He was always in good spirits.

Working on that myself. I think sailing will help me get more down to earth.

I launch on Monday, 24 May.
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Old 20-05-2010, 15:02   #11
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Welcome aboard gwmort! As a fellow lawyer, I have absolutely no sympathy for your work situation -- change it or embrace it. Making plans for 21 years from now is silly. Kids, death, medical condition, second wife or mistress with other needs or demands. You have clients -- you know better. (okay that's a little harsh, but what do you expect from another lawyer -- all warm and fuzzy?)

I am looking to take 3 years and cruise -- and I am essentially closing down my practice to do it. Killing 2 birds with one stone you might say -). Sometimes when I go to the boat to work on it, I just laugh -- I haven't laughed in joy at an inanimate object since . . . well, since before law school! You know what the best part is, I am planning to take 3 years, but although I am not retiring, I know I won't be coming back -- not to this sort of practice and this sort of lifestyle. At least for me, cruising is a chance to return to a more vibrant lifestyle where you do what you love and make new opportunities along the way. There is incalculable value to doing what you love to do -- not simply in terms of satisfaction but also in the opportunities which seem to open up to you when you are happily engaged.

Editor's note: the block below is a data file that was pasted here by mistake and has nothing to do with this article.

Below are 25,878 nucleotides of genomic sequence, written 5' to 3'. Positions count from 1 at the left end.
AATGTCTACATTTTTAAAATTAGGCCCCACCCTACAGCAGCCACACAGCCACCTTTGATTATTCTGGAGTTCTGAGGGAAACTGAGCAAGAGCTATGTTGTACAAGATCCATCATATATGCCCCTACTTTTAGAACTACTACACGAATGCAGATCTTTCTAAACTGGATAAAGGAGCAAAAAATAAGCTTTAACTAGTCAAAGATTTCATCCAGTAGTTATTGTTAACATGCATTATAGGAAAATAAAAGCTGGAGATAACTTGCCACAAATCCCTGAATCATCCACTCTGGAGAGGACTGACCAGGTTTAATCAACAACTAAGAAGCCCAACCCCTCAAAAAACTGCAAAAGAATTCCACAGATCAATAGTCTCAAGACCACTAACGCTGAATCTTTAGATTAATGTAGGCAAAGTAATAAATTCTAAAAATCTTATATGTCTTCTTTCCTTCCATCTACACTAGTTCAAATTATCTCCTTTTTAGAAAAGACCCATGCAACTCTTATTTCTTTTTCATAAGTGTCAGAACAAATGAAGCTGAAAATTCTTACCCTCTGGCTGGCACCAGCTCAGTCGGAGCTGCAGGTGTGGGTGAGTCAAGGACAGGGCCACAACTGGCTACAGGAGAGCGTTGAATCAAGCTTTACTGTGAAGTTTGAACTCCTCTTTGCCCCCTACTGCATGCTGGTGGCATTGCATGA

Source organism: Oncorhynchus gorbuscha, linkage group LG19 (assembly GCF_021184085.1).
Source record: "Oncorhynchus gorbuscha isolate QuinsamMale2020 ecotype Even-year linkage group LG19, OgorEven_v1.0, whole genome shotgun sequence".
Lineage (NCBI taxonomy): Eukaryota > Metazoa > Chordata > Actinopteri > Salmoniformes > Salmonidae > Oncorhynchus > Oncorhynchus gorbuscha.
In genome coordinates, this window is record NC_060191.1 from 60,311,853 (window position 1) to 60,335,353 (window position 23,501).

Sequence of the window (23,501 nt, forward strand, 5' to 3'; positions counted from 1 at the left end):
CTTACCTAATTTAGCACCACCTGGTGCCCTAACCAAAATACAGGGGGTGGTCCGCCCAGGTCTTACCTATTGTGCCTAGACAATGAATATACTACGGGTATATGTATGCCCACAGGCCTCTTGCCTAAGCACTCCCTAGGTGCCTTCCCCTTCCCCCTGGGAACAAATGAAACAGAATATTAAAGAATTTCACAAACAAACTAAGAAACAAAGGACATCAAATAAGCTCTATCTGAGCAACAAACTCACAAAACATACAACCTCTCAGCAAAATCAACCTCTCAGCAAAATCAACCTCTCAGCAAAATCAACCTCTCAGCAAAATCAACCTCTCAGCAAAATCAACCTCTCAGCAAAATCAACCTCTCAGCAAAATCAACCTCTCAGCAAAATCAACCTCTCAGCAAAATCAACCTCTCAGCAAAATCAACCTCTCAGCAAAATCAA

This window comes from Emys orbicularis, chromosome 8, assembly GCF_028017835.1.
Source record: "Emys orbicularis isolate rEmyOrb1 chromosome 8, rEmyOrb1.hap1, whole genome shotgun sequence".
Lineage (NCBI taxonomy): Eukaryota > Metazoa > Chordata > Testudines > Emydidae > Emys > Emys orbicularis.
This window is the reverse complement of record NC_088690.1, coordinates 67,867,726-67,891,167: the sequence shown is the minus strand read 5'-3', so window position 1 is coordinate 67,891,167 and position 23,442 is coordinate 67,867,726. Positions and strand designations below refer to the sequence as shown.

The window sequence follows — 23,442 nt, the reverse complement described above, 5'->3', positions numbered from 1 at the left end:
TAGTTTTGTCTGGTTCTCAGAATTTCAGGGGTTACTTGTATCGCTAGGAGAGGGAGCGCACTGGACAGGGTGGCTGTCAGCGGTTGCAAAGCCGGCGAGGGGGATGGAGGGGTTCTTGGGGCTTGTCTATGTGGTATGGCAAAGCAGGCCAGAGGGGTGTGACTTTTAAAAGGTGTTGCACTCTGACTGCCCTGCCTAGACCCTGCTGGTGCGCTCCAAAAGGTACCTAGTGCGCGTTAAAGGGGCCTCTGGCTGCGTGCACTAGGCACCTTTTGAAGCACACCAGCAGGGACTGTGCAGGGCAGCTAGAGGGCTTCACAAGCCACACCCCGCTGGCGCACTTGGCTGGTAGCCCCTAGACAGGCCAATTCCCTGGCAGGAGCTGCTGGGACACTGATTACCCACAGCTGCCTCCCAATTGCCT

Don't get me wrong, I don't think you have to go cruising full-time in order to enjoy sailing -- I had a beachcat at the (new) jersey shore and often in Broadkill DE too. I loved it -- sailed it across the bay a couple times. Still, if you really want to cruise full-time don't make it a distant dream -- it will never be the *practical* or *prudent* choice. You might as well be imprudent sooner rather than later while you can still enjoy it!

Wow, where did that come from? -). Enough with the undeserved brow beating, I am on the hard in Philly at the moment (probably until early July) but once I am back in, you and your wife are welcome to come sailing and get some time on the water. Also, the lewis sailing club and the rehobeth bay sailing club are both great places to get on the water without the hassles of boat ownership.

-M
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Old 20-05-2010, 15:06   #12
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some people

Quote:
Originally Posted by Ocean Girl View Post
Don't wait go now..or wait and go when ya can either way, have fun and hope you fulfill your dream.
Erika
See, now that is just so much nicer! Why can't I be like that?
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Old 14-06-2010, 00:03   #13
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Aloha and welcome aboard!
Go as quickly as you can.
Thanks for your service. I got out of the enginerooms as quick as I could but landed on the deck force for a couple years.
regards,